250 stewards armed with long canes with a red flag on top were ready to marshall the crowds, white lines around each green indicated just where the limit was for the spectators to stand, and the Official Programme contained an impressive list of “dont’s” to guide all those watching who were not golfers.
Whilst the course itself was in good shape and would provide a more than adequate test for the 20 best golfers in Britain and America, the clubhouse and it’s facilities, whilst attractive, could only be described as modest.
Captain A.N. Openshaw was the very able Secretary at the time, whilst the Professional was Percy Roberts who was in his 24th year at the Club, and would soon be granted Honorary Life Membership in recognition of his hard work during the Ryder Cup match, where he acted as Starter, no microphone of course! Just a good loud voice had to suffice. The Club Chairman, Mr. T.H.Thomas, and the Captain, Mr Paul Carter, played commanding roles in all that went on to ensure the success of the 1933 Ryder Cup match.
The respective Captains J.H. Taylor and Walter Hagen shake hands beside the practice putting green. Samuel Ryder supervises.
The weather was ideal when the battle for the Ryder Cup commenced before a crowd of about 7,000 spectators. There was a bright sunshine nearly all day apart from a short period in the afternoon when rain threatened, but fortunately the heavy clouds passed.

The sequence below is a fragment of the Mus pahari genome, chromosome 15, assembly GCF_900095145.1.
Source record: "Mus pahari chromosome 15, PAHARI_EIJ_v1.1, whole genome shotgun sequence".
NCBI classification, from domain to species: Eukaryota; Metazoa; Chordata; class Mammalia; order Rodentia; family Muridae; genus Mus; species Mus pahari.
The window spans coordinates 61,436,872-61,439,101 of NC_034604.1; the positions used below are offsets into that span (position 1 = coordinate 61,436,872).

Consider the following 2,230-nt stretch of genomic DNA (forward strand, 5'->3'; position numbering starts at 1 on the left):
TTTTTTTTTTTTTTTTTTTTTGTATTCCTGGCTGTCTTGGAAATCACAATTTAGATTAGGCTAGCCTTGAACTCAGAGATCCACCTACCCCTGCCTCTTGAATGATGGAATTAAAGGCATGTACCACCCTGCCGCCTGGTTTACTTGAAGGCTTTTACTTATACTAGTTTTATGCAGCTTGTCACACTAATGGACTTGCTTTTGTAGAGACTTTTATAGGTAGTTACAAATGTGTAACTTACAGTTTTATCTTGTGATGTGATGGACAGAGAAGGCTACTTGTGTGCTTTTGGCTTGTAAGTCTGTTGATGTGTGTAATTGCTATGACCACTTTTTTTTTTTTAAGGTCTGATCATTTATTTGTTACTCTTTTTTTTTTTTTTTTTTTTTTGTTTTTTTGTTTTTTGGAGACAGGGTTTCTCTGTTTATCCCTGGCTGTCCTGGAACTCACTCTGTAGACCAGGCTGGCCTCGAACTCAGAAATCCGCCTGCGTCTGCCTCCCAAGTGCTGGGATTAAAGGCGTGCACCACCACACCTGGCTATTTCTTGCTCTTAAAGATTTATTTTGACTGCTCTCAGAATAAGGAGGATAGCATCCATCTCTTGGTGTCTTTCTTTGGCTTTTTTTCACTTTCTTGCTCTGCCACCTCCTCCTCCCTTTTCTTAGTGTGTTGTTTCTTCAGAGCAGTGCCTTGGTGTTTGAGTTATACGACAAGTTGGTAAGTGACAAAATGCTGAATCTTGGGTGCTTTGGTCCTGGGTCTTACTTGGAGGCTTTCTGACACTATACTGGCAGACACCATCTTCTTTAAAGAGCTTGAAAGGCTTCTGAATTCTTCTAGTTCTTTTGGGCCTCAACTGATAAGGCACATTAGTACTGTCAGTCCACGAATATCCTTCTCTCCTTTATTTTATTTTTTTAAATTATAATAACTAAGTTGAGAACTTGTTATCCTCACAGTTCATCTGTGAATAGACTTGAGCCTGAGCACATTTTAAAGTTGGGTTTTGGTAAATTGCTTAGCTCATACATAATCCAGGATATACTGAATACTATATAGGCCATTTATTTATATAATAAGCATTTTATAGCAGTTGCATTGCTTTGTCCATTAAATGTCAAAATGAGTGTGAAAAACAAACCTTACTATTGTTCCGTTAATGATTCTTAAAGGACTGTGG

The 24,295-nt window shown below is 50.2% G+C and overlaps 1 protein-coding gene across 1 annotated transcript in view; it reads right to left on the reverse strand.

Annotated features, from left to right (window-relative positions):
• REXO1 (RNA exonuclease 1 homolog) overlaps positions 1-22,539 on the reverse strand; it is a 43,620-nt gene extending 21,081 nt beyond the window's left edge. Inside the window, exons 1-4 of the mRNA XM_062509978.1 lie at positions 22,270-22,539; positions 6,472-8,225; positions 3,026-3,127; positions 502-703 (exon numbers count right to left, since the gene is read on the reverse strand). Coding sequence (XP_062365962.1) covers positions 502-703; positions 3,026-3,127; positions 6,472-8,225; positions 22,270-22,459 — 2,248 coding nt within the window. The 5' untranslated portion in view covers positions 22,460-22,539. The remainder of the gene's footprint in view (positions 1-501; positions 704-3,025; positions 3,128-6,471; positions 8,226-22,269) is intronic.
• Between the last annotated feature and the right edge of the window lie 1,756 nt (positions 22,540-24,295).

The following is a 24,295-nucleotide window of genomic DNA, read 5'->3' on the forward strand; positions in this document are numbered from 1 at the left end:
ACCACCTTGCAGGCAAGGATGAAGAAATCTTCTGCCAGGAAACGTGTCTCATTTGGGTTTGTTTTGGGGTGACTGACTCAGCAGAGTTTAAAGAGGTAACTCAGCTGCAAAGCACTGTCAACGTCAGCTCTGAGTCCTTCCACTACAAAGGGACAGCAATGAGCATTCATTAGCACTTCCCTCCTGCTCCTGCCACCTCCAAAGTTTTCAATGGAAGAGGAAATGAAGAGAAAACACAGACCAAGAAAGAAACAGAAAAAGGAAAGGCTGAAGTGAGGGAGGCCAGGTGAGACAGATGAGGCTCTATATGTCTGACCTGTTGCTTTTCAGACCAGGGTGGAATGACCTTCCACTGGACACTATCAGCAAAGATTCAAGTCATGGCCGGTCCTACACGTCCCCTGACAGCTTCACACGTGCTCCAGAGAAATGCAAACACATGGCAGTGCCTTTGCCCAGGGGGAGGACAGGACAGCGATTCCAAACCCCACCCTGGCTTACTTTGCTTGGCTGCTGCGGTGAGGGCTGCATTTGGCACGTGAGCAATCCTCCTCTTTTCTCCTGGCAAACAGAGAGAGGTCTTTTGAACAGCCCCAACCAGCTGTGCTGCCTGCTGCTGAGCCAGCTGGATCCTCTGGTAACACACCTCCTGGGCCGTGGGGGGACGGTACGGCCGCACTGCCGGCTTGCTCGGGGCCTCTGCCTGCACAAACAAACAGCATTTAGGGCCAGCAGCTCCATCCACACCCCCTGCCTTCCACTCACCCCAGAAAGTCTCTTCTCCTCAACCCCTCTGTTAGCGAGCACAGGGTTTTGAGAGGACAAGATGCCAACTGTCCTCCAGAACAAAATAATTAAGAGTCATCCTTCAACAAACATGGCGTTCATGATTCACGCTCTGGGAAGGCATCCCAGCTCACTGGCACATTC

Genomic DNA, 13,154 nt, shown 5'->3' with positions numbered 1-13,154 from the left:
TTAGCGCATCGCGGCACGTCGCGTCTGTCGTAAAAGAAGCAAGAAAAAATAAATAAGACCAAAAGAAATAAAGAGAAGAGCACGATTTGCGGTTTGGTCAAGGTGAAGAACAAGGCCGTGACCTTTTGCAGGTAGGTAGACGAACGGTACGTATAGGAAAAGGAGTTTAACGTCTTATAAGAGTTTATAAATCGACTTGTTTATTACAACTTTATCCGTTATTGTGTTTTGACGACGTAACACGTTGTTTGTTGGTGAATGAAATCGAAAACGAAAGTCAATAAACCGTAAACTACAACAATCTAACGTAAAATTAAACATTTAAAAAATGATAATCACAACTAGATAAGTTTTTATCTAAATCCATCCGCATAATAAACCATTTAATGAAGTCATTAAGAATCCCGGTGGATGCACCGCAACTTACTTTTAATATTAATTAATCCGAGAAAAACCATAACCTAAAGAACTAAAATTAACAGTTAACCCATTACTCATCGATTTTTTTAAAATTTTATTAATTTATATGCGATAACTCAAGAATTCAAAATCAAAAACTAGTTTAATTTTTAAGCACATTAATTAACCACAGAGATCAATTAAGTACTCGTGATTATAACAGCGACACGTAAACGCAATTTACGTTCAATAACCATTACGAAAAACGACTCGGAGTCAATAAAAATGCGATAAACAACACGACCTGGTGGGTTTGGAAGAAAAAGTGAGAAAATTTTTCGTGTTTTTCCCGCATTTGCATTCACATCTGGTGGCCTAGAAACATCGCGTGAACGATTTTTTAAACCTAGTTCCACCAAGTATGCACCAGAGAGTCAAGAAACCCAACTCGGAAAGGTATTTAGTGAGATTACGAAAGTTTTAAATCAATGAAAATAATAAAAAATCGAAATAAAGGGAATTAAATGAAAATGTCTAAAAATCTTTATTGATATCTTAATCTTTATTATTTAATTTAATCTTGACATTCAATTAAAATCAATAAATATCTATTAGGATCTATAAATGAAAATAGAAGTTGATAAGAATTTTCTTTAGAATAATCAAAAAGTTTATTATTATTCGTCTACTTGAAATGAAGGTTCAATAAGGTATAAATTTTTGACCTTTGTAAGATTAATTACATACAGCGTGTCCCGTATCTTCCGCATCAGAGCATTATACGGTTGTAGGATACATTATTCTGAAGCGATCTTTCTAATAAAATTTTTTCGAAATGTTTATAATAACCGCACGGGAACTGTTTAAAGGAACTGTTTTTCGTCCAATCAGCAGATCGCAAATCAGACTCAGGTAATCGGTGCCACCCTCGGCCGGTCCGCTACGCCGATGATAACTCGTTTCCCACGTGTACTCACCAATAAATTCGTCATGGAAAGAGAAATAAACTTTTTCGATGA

At the end of the morning rounds, Great Britain led in three games, the other game being all square. In the first game Allis and Whitcombe stood 3-up on the powerful American pairing of Sarazen and Hagen, Mitchel and Havers were 4-up on Dutra and Shute in the second game and Padgham and Perry were also 4-up in the last game against Dudley and Burke. In the third game Davies and Easterbrook stood all square with Wood and Runyan.
The best golf of the morning had come from Allis and Whitcombe, and Mitchell and Havers, both round in 72. With a handsome lead in three games and all square in the fourth, the match situation was better than anyone could have hoped for. In the afternoon rounds the Americans fought back.
In the first game Hagen and Sarazen, round in 74, managed to halve their game after Britain had been dormie 1-up. Mitchell and Havers continued to play polished golf and won in 3 and 2 to claim the first point for Great Britain. In the third game, Davies and Easterbrook held on to beat Wood and Runyan by the smallest margin and claim Britain’s second point.
The fourth game saw a wonderful recovery by Dudley and Burke. Round in 70 , they overcame a four hole deficit to beat Padgham and Perry by one hole. So ended a very satisfactory first day for Great Britain, leading by 2 1/2 points to 1 1/2.
On Tuesday June 27th 1933, Great Britain defeated the U.S.A. by 6 1/2 to 5 1/2 over the Southport and Ainsdale Golf Club Links, thus regaining the Ryder Cup that they had lost 2 years ago in Scioto, Columbus, Ohio. Each country had won the Ryder Cup twice.
The eight singles proved to be an exciting business. When the morning 18 hole had been completed each side was ahead in three matches – Mitchell, Lacey and Allis for Brian; Sarazen, Shute and Smith for the U.S.A.. The Davies-Wood and the Havers-Diegel matches were all square.